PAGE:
People look at the roster and say they’re trying to replicate what Stan Van Gundy had in Orlando, but that doesn’t take into account how good Hedo Turkoglu was. The Pistons don’t have a frontcourt player like that who can initiate offense and shoot around 40% from three. Jon Leuer’s not that caliber of player. Tobias Harris is more of a scorer and shooter than a playmaker. . . . So much is going to depend on Reggie Jackson. If he’s healthy and they’ve let bygones be bygones, the team can be good. . . . Andre Drummond has potential to be a two-way player—he’s not a zero. If he can get to 50% free throw shooting, continue to be a leading rebounder and be more of a shot blocker, that’s great, because he can move his feet on the perimeter and guard pick-and-rolls. Just don’t throw him the ball on a post up. He’s got to be a roll guy and feast on the offensive glass. . . . Avery Bradley will help them because he’s a more consistent shooter than Kentavious Caldwell-Pope. . . . The fact that they traded Marcus Morris is a signal they still have high hopes for Stanley Johnson because of the role he played in the playoffs as a rookie [in 2015–16]. But the clock is ticking. All he has to do to make good money is make open threes and guard. In the past he’s tried to do too much. . . . Stan is so good at putting guys like Luke Kennard in positions to succeed. He’s not strictly a spot-up shooter; he’s a playmaker. They can play him with Langston Galloway, get Galloway running off the ball and let Kennard handle it. There’s a lot of fun ways they can use him.
Chicago Bulls: The Bulls will be... interested
Lauri Markkanen is pretty interesting. He’s 7 feet, he can shoot fast, he has a better handle than he showed at Arizona, and every team in the league is looking for a big guy who can shoot. I mean, Ryan Anderson’s making $20 million a year. Markkanen has his issues, but they’re gonna be able to cover for him a little bit. . . . Zach Lavine benefited from taking a lot of shots last year for a Minnesota team that was bad. Is he a foundation piece? No. But I think they looked at it from the standpoint that he’s 23, he can help us win now and he’s talented enough. At minimum he can be a good defensive player. . . . Does Nikola Mirotic fit what they want to be and do? He’s made 363 threes in three years, and I always thought he had a little more to his game than he’s shown. He was slotted as a three-point shooter early in his career, so that’s what people think he is. . . . Robin Lopez could be a tradable guy at the deadline for a team that wants to play with size in the playoffs or wants to be heavy on the offensive boards. He’s out of place right now given the direction they decided to go. . . . Denzel Valentine is so challenged athletically. Can he be a spot-up three-point shooter? I think so, but it’s hard to see him as a starter on a deep playoff team. . . . They have some pretty good international scouting, and Cristiano Felicio has been a good get for them. He may be a tradable piece too. . . . Bobby Portis is probably a really good three-point-shooting center. That’s what he’s got to start to get his head around.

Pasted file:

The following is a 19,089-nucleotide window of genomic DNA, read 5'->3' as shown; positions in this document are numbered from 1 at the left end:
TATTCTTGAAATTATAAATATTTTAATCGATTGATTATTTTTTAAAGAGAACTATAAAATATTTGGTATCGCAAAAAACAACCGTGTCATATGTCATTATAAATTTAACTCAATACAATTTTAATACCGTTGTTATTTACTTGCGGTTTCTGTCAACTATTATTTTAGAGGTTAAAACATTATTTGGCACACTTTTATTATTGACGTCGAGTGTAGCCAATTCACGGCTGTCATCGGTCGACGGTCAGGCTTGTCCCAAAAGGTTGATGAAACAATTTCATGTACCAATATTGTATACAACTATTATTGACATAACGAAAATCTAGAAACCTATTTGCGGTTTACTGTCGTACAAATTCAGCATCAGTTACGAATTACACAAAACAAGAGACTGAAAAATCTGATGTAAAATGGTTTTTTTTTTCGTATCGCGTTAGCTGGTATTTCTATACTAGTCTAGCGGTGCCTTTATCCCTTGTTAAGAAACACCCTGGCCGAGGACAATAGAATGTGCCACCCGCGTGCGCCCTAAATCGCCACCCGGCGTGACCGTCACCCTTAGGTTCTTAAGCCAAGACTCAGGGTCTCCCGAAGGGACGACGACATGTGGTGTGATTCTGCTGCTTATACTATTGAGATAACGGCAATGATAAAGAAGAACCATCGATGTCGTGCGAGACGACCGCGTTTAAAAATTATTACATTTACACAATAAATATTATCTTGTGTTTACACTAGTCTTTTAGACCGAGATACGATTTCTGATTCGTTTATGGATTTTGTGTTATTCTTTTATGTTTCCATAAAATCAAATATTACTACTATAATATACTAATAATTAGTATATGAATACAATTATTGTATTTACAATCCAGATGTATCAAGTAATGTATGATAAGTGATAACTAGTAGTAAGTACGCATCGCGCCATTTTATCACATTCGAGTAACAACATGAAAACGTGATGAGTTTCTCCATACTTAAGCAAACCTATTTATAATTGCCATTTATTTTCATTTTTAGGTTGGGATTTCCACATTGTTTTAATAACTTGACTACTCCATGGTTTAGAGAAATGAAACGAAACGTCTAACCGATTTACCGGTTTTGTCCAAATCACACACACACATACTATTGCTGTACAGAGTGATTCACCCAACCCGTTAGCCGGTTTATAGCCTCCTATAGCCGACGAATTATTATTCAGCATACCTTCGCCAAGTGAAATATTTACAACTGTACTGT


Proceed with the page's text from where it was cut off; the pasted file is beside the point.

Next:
Indiana Pacers: Does anyone pay attention to Lance?
The Pacers looked at the Paul George trade like, Well, we’ll send the guy to the other conference so we don’t have to play against him this year. But Victor Oladipo will help them. He’s shown us about what we can expect from him. He’s a solid player, a little undersized as a two guard. He gets by on his grit and toughness. . . . They tried to rush Domantas Sabonis in OKC and made him shoot threes—the first two months of the season he didn’t shoot a free throw. It was ridiculous considering his greatest asset at Gonzaga was being around the basket, playing at the elbows. So I think there’s some untapped ability there. . . . This is the year we’re going to find out how good Myles Turner is. Was he a beneficiary of playing with George and other good players, or was he really a heavy participant and driver in their success? . . . With Thaddeus Young and Cory Joseph they have some solid pieces, but they’re going to have to decide which guys to go forward with so they don’t block the progress of ones they believe in. They could trade Young or Joseph or Darren Collison—teams always need backup guards at the deadline. . . . Glenn Robinson III got better last year. He accepted his role and really fought defensively, worked hard and then he made shots. They have to think, O.K., this could be a guy for us going forward. . . . Does anyone pay Lance Stephenson attention anymore? The last time he was good was the year he was trying to get paid, and since then he’s been almost more trouble than he’s worth.